Reduce Keystrokes using AutoHotKey for Windows- Productivity Tip#2 for Geeks

by Ramesh Natarajan on July 20, 2008

AutoHotKey Logo
For geeks to be more productive, using keyboards as much as possible is a must. AutoHotKey for windows is an excellent tool that can automate repetitive typing. Using scripting in AutoHotKey, you can pretty much perform any activities on Windows. This is a jumpstart guide to get you started on the AutoHotKey.

Install and Configure

  1. Download the AutoHotKey and install using the default options.
  2. Launch the AutoHotKey, which will display a dialog confirming that a sample script file will be created.  Click on “Yes” to create the sample AutoHotkey.ahk in the My Documents folder. Later if you want to create a script file under a different directory, from the Windows Explore menu click on File -> New -> AutoHotKey Script.
  3. Make sure AutoHotKey is running in the windows task bar. You can also open the AutHotKey.ahk script by right-mouse click on the AutoHotKey icon from the system tray and select “Edit this script”.
  4. Anytime you make changes to the AutoHotkey.ahk, you need to Reload the script by right-mouse click on the AutoHotKey icon on the system tray and select “Reload this script”.

Basic Usage of AutoHotKey

(1)  Email Signature. Add the following two lines to the AutoHotKey.ahk and reload the script as explained above. For testing, open notepad and type -rn, which will be automatically replaced with the full name “Ramesh Natarajan” as defined in the *.ahk file.  Comments in the AutoHotkey.ahk begins with semi-colon.

; tip#1 - Type long names quickly
::-rn::Ramesh Natarajan

(2) Email Signature with multiple lines. In this example, typing “rtgs” from my email message will add the multiple-line content located within the parenthesis ( ). It is important to choose a keyword that you can easily remember and not common words that could potentially be replaced automatically by mistake.

; tip#2 - My personal email signature with the URL
::rtgs::
(
Ramesh
<a href="http://www.thegeekstuff.com">The Geek Stuff</a>
)

(3) Current Date and Time: When you are taking notes in a textpad, sometimes it may be a good idea to put the current date and time before you start taking notes. In the following example, when you type “ndate” from the notepad, it will add the current date and time in the format mentioned below.

; tip#3 - Adding the timestamp quickly while taking notes
:*:ndate::
FormatTime, CurrentDateTime,, M/d/yyyy h:mm tt  ; It will look like 6/29/2008 10:35 AM
SendInput %CurrentDateTime%
return

(4) Open a website in a browser: Sometime it may be necessary to open your frequently used website with a single key stroke. In the following example, typing “Windows” key + “t” will open the default web browser and launch www.thegeekstuff.com. Please note that “#” in the following line represents the “Windows” key in the keyboard.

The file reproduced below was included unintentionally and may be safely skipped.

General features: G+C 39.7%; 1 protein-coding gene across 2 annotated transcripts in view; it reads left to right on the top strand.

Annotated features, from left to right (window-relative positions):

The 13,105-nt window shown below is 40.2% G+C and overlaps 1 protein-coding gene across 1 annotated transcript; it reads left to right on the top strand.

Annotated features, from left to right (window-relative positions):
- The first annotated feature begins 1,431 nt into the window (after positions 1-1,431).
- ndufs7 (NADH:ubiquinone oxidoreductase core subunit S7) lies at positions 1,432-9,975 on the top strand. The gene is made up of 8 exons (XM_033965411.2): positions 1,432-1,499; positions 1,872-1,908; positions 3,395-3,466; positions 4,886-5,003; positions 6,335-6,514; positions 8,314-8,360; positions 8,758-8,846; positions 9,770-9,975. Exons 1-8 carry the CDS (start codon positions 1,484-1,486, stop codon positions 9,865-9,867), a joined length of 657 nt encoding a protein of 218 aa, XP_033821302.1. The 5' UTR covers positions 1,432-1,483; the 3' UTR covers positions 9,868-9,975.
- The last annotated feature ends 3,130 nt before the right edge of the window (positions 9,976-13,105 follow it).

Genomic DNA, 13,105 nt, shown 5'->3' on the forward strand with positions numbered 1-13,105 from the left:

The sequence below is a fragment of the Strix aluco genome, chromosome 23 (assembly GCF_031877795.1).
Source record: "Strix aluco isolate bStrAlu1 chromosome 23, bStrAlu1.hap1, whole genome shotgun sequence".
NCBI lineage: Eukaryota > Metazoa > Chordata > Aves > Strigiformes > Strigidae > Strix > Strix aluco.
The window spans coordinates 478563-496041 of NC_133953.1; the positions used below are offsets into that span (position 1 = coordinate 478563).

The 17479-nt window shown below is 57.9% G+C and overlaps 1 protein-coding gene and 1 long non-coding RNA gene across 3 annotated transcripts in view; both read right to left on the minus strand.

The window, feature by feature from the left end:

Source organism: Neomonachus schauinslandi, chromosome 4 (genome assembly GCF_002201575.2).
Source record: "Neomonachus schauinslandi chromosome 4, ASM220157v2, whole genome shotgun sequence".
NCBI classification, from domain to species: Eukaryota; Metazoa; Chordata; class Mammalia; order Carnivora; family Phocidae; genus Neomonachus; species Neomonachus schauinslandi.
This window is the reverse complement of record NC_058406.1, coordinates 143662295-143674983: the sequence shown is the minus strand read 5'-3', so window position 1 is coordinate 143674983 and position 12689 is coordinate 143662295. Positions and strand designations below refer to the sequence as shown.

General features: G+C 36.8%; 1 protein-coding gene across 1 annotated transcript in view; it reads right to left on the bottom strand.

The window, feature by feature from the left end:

; tip#4 - Open frequently used website
#t::Run www.thegeekstuff.com

(5) Open frequently used folder by pressing “Windows” key + “p”.

; tip#5 - Open frequently used folder
#p::Run "C:\my-project\projectplan"

(6) Open frequently used document by pressing “Windows” key + “c”

; tip#6 - Open frequently used document
#c::Run open "C:\my-project\documents\codedesign.doc"

(7) Advanced scripting. In the following example, you can select any text from any application and press “Control+Alt+w”, which will open the Notepad++ application and paste the selected text.

; tip#7 - Advanced scripting
^!w::
Send, ^c
SetWorkingDir, %ProgramFiles%\WordNet\Notepad++\
Run, notepad++.exe
WinWait, Notepad++
WinActivate
Send, ^v{Enter}
return

References:

Do you use any other keyboard productivity tips? Please leave your comment.


Linux Sysadmin Course Linux provides several powerful administrative tools and utilities which will help you to manage your systems effectively. If you don’t know what these tools are and how to use them, you could be spending lot of time trying to perform even the basic administrative tasks. The focus of this course is to help you understand system administration tools, which will help you to become an effective Linux system administrator.
Get the Linux Sysadmin Course Now!

If you enjoyed this article, you might also like..

  1. 50 Linux Sysadmin Tutorials
  2. 50 Most Frequently Used Linux Commands (With Examples)
  3. Top 25 Best Linux Performance Monitoring and Debugging Tools
  4. Mommy, I found it! – 15 Practical Linux Find Command Examples
  5. Linux 101 Hacks 2nd Edition eBook Linux 101 Hacks Book

Bash 101 Hacks Book Sed and Awk 101 Hacks Book Nagios Core 3 Book Vim 101 Hacks Book

{ 4 comments… read them below or add one }

1 Ajith Edassery July 23, 2008 at 12:40 am

Nice blog you have… I have subscribed to your feed via my Google Reader.

Cheers and good luck,
Ajith
PS: Thanks for visiting my blog today

2 Michael Chalk August 20, 2008 at 1:44 am

Hello Ramesh ..

i found auto hotkey too, and i love it a lot !!

They have so many user scripts on the site .. i’ve only started with an autotext script, and it’s so enjoyable to use.

kind regards, michael

3 Alejandro Torres Frías August 30, 2008 at 5:56 pm

I agree on finding Autohotkey an essential tool for a modern professional.

I use the text replacement tricks a lot. Same thing with having scripts for launching the different browsers (Firefox, Flock, Opera., Safari and IE) with different home pages, or sets of tabs previously opened. You can use Autohotkey for many things really.

A tip that works great with Autohotkey, is to locate the script itself in the Start Folder to avoid having to activate it everytime you turn your computer on.

4 Tom Aesop October 25, 2010 at 12:30 am

I just want to say thank you for making this guide.
I knew AutoHotKey was the solution to customer service repetition,
but this is really remarkable. Great tutorial. In 2 minutes of reading
you’ve already saved me two hours tonight.

Leave a Comment

Previous post:

Next post: